Some projects may be for stand-alone initiatives. Others will require sustainable support. In the latter case, it is not feasible to include a salary for someone to maintain the project unless it will generate the necessary income. Furthermore, grant-makers will not support funding usually covered by statutory sources. In a similar vein, funders will not get excited by a banal request for funding to buy more bin liners.

Your plan of action

Once you have agreed, discussed and developed your project with your stakeholders, it is important to draw up an achievable timetable of establishing and completing the project. This gives a sharp focus on when you need to achieve your fundraising goals and, at the same time, supports your bid for funding as it demonstrates your control of the project step by step.

Many schools submit their bids on the basis that the project will only start when they have raised the money. All their strategic thinking goes into the bid itself, not on how the project will be managed. This always ends in failure. While this appears to be a classic "horse and cart" situation, it is actually necessary to carry out your project research first.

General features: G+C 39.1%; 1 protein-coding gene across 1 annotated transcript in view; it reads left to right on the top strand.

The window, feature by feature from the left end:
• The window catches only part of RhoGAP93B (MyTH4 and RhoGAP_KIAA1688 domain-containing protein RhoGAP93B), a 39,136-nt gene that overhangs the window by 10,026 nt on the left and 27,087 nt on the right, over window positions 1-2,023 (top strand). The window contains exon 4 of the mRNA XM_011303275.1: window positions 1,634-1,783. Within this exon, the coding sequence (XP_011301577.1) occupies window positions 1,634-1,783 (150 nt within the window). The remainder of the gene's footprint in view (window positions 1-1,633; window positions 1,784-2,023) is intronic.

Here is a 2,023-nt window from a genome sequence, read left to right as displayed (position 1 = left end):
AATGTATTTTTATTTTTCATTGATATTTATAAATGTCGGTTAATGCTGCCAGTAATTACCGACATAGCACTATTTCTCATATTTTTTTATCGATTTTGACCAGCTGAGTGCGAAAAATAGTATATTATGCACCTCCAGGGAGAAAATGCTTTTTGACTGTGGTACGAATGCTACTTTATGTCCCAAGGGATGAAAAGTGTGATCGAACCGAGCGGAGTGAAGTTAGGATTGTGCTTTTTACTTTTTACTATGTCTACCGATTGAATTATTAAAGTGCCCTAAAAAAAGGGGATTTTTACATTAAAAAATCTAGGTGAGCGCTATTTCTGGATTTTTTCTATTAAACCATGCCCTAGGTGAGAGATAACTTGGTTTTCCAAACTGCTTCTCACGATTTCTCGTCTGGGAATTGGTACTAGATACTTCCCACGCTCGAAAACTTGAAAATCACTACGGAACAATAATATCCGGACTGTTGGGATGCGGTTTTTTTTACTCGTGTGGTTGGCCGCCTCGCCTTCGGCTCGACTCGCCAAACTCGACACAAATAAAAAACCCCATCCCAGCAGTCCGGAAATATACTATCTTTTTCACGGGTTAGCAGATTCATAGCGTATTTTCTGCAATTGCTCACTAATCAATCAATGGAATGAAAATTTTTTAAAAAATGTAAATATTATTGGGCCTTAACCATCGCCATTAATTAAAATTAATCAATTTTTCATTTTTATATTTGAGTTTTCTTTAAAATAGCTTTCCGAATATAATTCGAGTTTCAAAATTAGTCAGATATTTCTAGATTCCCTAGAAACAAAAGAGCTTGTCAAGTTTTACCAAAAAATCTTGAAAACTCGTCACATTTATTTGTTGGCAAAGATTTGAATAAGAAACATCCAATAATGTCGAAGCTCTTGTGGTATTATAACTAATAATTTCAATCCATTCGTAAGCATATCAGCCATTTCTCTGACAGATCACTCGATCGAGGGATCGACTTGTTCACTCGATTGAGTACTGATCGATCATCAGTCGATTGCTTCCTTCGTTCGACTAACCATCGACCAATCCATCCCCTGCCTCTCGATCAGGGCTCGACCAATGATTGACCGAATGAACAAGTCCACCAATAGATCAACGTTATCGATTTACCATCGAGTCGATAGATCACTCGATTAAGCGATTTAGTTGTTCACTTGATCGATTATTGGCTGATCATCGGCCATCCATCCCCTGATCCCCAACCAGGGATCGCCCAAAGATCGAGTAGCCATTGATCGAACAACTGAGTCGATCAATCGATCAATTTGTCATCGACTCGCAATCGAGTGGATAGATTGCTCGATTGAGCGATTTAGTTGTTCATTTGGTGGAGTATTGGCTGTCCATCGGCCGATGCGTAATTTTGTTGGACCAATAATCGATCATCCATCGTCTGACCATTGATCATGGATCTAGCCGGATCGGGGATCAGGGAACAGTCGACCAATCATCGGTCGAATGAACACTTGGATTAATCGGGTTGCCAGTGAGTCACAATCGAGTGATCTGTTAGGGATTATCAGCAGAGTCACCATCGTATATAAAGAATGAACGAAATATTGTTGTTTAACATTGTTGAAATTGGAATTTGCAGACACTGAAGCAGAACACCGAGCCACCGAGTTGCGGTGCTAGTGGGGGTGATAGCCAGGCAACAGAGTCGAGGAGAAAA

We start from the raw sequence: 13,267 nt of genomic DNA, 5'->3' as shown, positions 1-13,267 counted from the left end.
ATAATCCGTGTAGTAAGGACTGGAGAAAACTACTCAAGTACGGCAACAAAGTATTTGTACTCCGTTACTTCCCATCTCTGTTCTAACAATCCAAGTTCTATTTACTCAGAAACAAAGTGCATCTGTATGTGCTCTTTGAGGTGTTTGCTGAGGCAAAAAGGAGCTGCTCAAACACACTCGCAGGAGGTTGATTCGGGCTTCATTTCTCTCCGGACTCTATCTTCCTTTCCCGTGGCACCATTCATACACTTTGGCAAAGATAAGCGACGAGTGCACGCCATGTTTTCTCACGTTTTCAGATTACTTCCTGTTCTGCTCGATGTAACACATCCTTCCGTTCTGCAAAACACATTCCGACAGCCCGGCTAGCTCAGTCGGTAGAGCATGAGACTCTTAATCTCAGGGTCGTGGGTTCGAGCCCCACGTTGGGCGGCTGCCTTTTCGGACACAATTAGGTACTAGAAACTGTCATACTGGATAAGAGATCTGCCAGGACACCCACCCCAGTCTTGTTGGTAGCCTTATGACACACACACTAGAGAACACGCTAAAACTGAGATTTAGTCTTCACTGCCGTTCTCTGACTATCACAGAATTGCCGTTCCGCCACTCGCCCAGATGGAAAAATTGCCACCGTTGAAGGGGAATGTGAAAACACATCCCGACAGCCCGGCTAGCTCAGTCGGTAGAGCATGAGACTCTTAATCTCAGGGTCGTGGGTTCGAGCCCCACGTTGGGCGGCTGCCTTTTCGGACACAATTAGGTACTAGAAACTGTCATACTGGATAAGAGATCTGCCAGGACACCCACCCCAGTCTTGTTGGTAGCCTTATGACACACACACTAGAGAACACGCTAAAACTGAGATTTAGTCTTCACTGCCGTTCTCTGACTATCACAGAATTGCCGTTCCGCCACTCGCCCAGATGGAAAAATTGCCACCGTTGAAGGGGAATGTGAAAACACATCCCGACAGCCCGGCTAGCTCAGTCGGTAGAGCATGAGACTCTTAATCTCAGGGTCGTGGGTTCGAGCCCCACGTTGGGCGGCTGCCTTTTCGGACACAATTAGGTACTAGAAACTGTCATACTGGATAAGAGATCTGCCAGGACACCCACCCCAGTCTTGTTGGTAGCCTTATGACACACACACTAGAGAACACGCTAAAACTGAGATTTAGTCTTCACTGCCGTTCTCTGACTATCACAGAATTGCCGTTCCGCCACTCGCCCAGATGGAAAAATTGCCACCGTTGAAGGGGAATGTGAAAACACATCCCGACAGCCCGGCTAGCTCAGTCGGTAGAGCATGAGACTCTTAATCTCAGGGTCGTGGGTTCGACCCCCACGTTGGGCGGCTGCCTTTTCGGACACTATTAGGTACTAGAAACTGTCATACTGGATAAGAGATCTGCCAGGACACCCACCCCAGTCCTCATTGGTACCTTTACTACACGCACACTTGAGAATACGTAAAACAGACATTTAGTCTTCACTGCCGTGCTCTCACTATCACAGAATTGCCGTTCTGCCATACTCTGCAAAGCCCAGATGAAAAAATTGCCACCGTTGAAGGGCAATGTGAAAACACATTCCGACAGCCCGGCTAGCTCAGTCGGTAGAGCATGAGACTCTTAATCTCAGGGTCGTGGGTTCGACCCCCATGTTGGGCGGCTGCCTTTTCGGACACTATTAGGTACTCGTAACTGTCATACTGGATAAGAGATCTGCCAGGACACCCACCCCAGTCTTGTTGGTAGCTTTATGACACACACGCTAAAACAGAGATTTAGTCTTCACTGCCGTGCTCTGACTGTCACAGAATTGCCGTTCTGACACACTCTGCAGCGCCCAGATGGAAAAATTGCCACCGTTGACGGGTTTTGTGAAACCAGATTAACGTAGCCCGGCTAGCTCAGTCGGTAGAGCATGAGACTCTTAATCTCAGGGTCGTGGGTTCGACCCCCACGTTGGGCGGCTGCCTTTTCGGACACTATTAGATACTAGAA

When making your fundraising bids, it is vital to estimate how long the fundraising process will take. This, of course, is difficult. However, you must make reasonable assumptions. Contact your main prospective fundraising sources and find out any deadlines for applications, how long the assessment process takes, and the time taken to release funds for successful bids. By working on the basis that your bid will be successful, you can establish reasonable time-frames and demonstrate apparent confidence in your bid.

Standing out

Marketing professionals refer to a product's unique selling proposition. The same applies to your project. What is so special about it? Why should a funder support your project and not someone else's?

Of course, you are going to think that your project is special, otherwise you would not commit the time and effort to launch it. Ask yourself the following questions: